It was a pretty epic fail on the part of the Tywyn weather mojo this morning with horizontal rains coming off Cardigan Bay at irregular intervals but Ian Evans, Charles Benedetto, Max Birchenough and John Olsen were warmly greeted into the Slater Room by Keith Theobald to assist in the sorting of Sarah Eade’s bequest. Sarah left a hugely diverse set of papers, documents, post cards stamps, models and more, but without a catalogue. The museum has been given the first option on anything narrow gauge and North Wales slate related so we happy few got sorting. Our pile of picks may have been small when we declared coffee time, but it would grow.
We enjoyed our brews and chocolate biscuits in the dry warmth of the cafe this blustery morning and watched as Marshall Andy ‘Two Sheds’ Sheffield, got the coach load of passengers safely ensconced on the Quarryman train. Sadly the double glazing prevented the rustle of the biscuit packet from being heard on the platform! Our mornings ramblings began with items being thrown in the firebox to generate that photogenic thunder cloud of smoke beloved of photographers, but they cannot be repeated here. Mike Green joined us as we moved onto safer territory of why Germany invaded Norway, but left Sweden unmolested, and the friendly invasion of Iceland by Great Britain. Flu jabs, and how and where to get them after cancelling the first appointment to be able to pay last respects to Winston McCanna on Saturday, enjoyed a brief moment of discussion before Bethan announced that anyone loitering in the cafe would be most welcome to help reset the tables for the upcoming large party. Strangely the chatter ceased and sorting recommenced.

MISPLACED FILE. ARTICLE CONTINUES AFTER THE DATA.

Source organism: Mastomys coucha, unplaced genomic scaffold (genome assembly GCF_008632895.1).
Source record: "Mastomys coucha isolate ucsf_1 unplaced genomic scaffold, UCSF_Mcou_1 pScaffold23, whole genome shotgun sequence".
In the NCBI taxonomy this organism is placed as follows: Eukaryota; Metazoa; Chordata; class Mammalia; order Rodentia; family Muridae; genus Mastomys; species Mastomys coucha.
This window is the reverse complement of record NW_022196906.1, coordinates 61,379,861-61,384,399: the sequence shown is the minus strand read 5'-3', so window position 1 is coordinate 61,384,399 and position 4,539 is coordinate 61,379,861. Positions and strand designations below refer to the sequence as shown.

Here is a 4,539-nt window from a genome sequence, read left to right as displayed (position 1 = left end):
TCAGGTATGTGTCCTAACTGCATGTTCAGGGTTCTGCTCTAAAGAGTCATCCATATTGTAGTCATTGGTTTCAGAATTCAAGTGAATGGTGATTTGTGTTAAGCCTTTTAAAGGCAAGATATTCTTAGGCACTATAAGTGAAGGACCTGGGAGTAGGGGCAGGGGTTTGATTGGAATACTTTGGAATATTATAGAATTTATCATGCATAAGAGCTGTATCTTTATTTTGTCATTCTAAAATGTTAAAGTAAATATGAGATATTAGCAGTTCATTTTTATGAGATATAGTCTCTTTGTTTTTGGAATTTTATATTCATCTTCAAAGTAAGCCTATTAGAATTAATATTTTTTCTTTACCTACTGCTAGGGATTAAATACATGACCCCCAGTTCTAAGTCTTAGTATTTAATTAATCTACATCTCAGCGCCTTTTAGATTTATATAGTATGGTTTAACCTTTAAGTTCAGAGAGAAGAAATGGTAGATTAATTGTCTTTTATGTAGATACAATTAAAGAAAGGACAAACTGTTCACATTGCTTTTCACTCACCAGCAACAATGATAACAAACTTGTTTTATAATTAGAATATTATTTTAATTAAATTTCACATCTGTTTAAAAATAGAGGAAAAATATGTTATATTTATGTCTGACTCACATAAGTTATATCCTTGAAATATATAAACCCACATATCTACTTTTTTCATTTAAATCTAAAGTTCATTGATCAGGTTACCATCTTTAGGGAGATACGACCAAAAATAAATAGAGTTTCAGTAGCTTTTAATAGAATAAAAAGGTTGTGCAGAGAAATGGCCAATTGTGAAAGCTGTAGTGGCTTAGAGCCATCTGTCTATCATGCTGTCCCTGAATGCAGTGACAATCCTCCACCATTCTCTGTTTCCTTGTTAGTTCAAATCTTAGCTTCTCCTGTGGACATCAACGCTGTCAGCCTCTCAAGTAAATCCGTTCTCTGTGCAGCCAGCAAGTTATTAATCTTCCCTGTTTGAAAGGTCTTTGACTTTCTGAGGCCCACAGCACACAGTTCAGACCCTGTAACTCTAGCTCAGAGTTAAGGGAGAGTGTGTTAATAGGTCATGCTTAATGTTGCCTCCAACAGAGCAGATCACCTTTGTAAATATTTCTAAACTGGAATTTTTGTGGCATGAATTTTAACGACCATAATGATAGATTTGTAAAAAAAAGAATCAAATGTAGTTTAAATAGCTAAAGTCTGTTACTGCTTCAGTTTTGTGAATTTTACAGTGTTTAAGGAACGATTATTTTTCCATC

A large number of annotated CDs and DVDs hinted at collections of quarrying pictures and these joined the pile of goodies along with old maps and reproductions of paintings showing Portmadoc as it developed from sleepy creek to global slate shipping hub.
By the close of play six boxes had been scrutinised by five people and the arisings condensed into one box for digital scanning and copying.
Picture by John Olsen